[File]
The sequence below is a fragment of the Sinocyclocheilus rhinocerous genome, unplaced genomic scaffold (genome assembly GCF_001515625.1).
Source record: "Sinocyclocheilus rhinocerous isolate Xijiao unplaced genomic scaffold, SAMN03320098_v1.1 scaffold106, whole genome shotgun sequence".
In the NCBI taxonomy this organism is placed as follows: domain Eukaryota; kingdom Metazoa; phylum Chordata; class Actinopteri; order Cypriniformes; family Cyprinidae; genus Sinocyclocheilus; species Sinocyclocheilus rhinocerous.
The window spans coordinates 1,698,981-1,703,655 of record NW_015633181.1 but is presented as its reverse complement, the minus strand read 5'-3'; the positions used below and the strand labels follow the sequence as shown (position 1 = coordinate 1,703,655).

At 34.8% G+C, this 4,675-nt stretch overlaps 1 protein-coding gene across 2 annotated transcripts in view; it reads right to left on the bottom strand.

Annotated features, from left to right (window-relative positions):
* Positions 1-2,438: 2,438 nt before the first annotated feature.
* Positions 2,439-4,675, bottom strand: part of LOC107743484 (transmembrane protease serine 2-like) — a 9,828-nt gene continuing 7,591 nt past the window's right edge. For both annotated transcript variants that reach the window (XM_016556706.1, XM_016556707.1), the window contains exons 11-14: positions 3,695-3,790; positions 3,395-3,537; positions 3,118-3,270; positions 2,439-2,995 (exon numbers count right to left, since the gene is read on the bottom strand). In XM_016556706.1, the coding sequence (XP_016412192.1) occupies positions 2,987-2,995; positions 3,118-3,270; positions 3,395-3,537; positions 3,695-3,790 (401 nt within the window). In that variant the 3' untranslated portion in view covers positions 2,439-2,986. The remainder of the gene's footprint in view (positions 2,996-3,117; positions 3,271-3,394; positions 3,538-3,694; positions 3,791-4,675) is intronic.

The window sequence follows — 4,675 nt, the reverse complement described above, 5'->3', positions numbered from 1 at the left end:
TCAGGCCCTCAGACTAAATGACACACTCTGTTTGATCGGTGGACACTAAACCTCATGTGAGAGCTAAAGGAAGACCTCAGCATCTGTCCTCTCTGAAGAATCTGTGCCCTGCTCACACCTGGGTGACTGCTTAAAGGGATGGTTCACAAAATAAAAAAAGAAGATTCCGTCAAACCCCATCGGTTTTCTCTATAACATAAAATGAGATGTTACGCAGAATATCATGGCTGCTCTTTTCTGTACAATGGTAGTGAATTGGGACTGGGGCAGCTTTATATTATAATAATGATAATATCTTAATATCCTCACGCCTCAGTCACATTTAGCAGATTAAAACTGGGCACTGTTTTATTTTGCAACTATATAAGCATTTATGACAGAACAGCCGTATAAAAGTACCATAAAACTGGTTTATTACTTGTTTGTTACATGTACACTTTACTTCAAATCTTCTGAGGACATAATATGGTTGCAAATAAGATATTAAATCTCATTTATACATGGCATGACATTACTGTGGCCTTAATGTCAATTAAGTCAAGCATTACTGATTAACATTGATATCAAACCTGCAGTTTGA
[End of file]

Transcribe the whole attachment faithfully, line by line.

The sequence below is a fragment of the Sinocyclocheilus rhinocerous genome, unplaced genomic scaffold (genome assembly GCF_001515625.1).
Source record: "Sinocyclocheilus rhinocerous isolate Xijiao unplaced genomic scaffold, SAMN03320098_v1.1 scaffold106, whole genome shotgun sequence".
In the NCBI taxonomy this organism is placed as follows: domain Eukaryota; kingdom Metazoa; phylum Chordata; class Actinopteri; order Cypriniformes; family Cyprinidae; genus Sinocyclocheilus; species Sinocyclocheilus rhinocerous.
The window spans coordinates 1,698,981-1,703,655 of record NW_015633181.1 but is presented as its reverse complement, the minus strand read 5'-3'; the positions used below and the strand labels follow the sequence as shown (position 1 = coordinate 1,703,655).

At 34.8% G+C, this 4,675-nt stretch overlaps 1 protein-coding gene across 2 annotated transcripts in view; it reads right to left on the bottom strand.

Annotated features, from left to right (window-relative positions):
* Positions 1-2,438: 2,438 nt before the first annotated feature.
* Positions 2,439-4,675, bottom strand: part of LOC107743484 (transmembrane protease serine 2-like) — a 9,828-nt gene continuing 7,591 nt past the window's right edge. For both annotated transcript variants that reach the window (XM_016556706.1, XM_016556707.1), the window contains exons 11-14: positions 3,695-3,790; positions 3,395-3,537; positions 3,118-3,270; positions 2,439-2,995 (exon numbers count right to left, since the gene is read on the bottom strand). In XM_016556706.1, the coding sequence (XP_016412192.1) occupies positions 2,987-2,995; positions 3,118-3,270; positions 3,395-3,537; positions 3,695-3,790 (401 nt within the window). In that variant the 3' untranslated portion in view covers positions 2,439-2,986. The remainder of the gene's footprint in view (positions 2,996-3,117; positions 3,271-3,394; positions 3,538-3,694; positions 3,791-4,675) is intronic.

The window sequence follows — 4,675 nt, the reverse complement described above, 5'->3', positions numbered from 1 at the left end:
TCAGGCCCTCAGACTAAATGACACACTCTGTTTGATCGGTGGACACTAAACCTCATGTGAGAGCTAAAGGAAGACCTCAGCATCTGTCCTCTCTGAAGAATCTGTGCCCTGCTCACACCTGGGTGACTGCTTAAAGGGATGGTTCACAAAATAAAAAAAGAAGATTCCGTCAAACCCCATCGGTTTTCTCTATAACATAAAATGAGATGTTACGCAGAATATCATGGCTGCTCTTTTCTGTACAATGGTAGTGAATTGGGACTGGGGCAGCTTTATATTATAATAATGATAATATCTTAATATCCTCACGCCTCAGTCACATTTAGCAGATTAAAACTGGGCACTGTTTTATTTTGCAACTATATAAGCATTTATGACAGAACAGCCGTATAAAAGTACCATAAAACTGGTTTATTACTTGTTTGTTACATGTACACTTTACTTCAAATCTTCTGAGGACATAATATGGTTGCAAATAAGATATTAAATCTCATTTATACATGGCATGACATTACTGTGGCCTTAATGTCAATTAAGTCAAGCATTACTGATTAACATTGATATCAAACCTGCAGTTTGA